Unfortunately, the outcome was negative, with ginkgo supplements performing no better than placebo pills.

Details of the new ginkgo trial
A team from the University of Pittsburgh recruited 3,069 people between 72 and 96 years of age, with the average age being 79 (Snitz BE et al. 2009).

The participants were randomly assigned to receive either ginkgo pills or placebo pills for an average period of 6.1 years.

The ginkgo group took 120mg of a common extract (EGb 761) made by Germany’s Schwabe Pharmaceuticals.

Their decision to use Schwabe’s EGb 761 ginkgo extract made sense for three reasons:
  • EGb 761 is used in many ginkgo supplements.
  • Most non-EGb 761 ginkgo extracts mimic its chemical profile.
  • EGb 761 is the most widely studied ginkgo extract and the one that has shown the most promise in prior trials.
After six years, the ginkgo group did no better than the placebo group on tests of mental performance, including memory, attention, language, and so-called “executive” (decision-making) brain functions.

As the Pittsburgh group wrote, “In sum, we find no evidence that Ginkgo biloba slows the rate of cognitive decline in older adults” (Snitz BE et al. 2009).

Still, given the large body of previously published positive evidence, the new study should not be viewed as proving ginkgo does nothing to boost aging brains.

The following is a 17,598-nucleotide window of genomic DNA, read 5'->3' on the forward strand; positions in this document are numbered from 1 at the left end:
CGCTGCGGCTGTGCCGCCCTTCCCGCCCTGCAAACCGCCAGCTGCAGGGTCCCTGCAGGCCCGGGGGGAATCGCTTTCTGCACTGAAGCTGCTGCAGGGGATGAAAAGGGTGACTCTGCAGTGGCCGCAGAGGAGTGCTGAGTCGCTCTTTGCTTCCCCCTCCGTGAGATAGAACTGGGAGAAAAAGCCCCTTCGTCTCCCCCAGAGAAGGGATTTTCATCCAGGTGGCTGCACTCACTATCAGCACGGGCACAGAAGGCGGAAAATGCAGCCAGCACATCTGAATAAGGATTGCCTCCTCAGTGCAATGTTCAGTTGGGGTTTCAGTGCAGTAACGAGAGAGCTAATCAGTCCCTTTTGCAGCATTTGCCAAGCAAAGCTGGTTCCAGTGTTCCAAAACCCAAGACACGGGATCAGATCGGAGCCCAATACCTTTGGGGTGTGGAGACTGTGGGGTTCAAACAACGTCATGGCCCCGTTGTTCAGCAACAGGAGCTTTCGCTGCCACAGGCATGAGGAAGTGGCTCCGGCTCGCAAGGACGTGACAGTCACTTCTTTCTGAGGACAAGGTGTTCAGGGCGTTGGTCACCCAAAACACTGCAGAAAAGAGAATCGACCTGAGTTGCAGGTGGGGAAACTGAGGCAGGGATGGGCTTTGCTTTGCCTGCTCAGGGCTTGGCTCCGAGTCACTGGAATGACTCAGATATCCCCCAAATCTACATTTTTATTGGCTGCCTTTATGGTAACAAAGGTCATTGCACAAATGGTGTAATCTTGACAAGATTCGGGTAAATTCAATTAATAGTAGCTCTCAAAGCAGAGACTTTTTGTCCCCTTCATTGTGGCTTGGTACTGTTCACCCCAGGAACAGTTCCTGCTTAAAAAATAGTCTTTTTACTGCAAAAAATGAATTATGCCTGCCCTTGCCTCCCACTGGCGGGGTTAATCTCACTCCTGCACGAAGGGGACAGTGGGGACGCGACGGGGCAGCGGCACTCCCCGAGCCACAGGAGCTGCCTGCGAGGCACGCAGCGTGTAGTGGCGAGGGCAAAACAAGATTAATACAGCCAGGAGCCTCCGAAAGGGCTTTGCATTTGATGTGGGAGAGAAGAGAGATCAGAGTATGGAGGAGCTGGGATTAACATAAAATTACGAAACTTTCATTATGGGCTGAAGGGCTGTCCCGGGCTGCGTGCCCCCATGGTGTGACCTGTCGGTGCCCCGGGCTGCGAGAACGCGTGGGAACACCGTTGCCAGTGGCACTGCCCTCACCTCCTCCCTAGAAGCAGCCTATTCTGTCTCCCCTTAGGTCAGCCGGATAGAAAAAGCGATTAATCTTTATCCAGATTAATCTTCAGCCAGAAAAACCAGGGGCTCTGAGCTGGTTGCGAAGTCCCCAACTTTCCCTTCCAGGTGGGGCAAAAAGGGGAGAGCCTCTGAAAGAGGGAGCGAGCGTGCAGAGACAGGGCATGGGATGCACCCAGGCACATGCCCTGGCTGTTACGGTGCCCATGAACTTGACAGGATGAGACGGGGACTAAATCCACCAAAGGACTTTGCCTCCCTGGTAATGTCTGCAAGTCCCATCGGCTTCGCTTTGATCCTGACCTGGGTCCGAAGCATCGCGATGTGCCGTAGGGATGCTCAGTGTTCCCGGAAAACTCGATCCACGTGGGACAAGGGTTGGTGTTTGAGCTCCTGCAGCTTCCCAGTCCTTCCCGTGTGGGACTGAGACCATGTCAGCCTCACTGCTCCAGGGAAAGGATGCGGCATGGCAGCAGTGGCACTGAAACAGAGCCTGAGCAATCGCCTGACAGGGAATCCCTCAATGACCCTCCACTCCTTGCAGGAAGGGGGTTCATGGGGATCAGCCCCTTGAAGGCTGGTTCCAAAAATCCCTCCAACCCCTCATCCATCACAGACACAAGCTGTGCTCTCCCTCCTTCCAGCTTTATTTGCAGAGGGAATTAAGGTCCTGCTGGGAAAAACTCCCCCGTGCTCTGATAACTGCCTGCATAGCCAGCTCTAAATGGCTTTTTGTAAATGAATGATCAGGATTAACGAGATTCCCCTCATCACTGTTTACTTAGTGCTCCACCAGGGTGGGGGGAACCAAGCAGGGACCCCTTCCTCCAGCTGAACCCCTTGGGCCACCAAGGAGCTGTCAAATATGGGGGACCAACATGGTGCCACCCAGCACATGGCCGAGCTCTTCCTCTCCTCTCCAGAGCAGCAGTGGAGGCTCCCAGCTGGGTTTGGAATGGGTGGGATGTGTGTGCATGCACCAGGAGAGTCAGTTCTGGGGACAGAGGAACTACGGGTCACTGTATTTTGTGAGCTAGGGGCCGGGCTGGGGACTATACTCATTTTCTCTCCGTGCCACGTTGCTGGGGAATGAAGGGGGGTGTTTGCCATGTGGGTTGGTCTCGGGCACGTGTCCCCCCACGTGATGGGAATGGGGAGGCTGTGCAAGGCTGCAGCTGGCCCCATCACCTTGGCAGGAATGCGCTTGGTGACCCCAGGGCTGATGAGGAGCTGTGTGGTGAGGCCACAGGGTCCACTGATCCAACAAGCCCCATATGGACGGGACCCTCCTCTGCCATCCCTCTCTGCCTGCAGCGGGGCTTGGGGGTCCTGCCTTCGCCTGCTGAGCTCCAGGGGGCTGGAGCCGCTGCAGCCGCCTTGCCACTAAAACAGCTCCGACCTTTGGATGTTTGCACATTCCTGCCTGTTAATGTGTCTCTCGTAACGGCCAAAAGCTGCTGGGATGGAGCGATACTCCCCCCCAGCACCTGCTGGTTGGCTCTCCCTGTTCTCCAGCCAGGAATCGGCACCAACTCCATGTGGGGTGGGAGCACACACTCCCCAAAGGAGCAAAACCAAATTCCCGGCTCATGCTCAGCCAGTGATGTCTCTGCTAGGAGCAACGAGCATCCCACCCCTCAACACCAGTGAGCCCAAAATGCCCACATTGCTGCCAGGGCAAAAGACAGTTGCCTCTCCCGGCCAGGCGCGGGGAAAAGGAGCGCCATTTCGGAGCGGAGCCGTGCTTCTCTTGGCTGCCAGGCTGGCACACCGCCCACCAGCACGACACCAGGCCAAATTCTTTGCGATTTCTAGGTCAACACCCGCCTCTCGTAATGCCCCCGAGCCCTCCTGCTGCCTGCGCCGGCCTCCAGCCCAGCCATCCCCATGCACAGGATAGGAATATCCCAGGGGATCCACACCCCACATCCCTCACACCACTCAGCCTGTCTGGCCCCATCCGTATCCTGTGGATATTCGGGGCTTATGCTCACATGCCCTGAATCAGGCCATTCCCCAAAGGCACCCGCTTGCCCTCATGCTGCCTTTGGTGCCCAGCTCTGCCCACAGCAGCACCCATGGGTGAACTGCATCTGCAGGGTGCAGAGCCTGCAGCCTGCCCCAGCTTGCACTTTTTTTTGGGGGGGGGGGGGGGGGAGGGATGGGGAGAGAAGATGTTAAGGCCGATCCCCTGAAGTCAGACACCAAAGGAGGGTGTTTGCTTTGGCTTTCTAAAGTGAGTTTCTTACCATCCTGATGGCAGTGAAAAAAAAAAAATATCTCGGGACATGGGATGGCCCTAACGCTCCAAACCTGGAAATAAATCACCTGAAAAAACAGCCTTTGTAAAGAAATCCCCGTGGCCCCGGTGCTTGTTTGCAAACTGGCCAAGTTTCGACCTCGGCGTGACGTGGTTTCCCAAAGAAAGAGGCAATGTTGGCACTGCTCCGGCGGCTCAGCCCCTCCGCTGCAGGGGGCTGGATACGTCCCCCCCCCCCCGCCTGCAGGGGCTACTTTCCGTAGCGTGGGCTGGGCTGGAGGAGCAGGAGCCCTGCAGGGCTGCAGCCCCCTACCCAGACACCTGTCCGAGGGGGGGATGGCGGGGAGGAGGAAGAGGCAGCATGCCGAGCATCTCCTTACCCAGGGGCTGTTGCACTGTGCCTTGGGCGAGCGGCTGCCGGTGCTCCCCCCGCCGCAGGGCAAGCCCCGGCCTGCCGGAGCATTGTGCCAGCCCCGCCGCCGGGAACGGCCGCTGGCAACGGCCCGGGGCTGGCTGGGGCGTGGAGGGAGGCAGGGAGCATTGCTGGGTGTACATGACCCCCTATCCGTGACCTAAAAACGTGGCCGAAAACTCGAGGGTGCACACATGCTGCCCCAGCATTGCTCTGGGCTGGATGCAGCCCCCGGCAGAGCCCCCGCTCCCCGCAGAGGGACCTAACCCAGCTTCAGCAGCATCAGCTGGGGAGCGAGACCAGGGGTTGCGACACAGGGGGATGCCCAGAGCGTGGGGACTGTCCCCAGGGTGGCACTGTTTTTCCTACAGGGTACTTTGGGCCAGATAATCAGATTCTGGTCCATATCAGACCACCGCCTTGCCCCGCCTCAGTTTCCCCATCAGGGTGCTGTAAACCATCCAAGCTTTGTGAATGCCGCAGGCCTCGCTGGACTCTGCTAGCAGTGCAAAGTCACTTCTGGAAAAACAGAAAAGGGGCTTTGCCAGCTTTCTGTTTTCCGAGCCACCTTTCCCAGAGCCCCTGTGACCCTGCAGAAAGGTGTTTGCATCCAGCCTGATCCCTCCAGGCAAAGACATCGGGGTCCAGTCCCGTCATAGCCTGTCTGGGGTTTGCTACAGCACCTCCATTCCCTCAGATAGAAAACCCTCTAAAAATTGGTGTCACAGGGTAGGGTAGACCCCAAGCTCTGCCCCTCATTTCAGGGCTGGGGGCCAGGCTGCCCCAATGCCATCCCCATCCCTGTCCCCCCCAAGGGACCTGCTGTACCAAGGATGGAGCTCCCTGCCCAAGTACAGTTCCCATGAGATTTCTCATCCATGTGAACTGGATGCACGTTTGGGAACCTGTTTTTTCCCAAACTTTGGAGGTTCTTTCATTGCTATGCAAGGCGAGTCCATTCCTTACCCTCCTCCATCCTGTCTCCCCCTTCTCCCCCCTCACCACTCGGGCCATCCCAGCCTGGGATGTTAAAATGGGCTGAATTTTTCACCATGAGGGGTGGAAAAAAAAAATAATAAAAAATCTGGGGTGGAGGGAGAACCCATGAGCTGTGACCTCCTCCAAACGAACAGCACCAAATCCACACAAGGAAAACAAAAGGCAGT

But the evidence collected to date suggests that one can’t rely on ginkgo alone to forestall brain aging.

Instead, it makes sense to ensure adequate mental and physical exercise, as well as ample intake of all nutrients, foods, and herbs associated with brain health, including fish-derived omega-3s, curcumin (from turmeric), huperzine-A (from a Chinese medicinal moss), and berries.


Sources
  • Birks J, Grimley EV, Van Dongen M. Ginkgo biloba for cognitive impairment and dementia. Cochrane Database Syst Rev. 2002;(4):CD003120. Review.
  • DeKosky ST, Williamson JD, Fitzpatrick AL, Kronmal RA, Ives DG, Saxton JA, Lopez OL, Burke G, Carlson MC, Fried LP, Kuller LH, Robbins JA, Tracy RP, Woolard NF, Dunn L, Snitz BE, Nahin RL, Furberg CD; Ginkgo Evaluation of Memory (GEM) Study Investigators. Ginkgo biloba for prevention of dementia: a randomized controlled trial. JAMA. 2008 Nov 19;300(19):2253-62. Erratum in: JAMA. 2008 Dec 17;300(23):2730.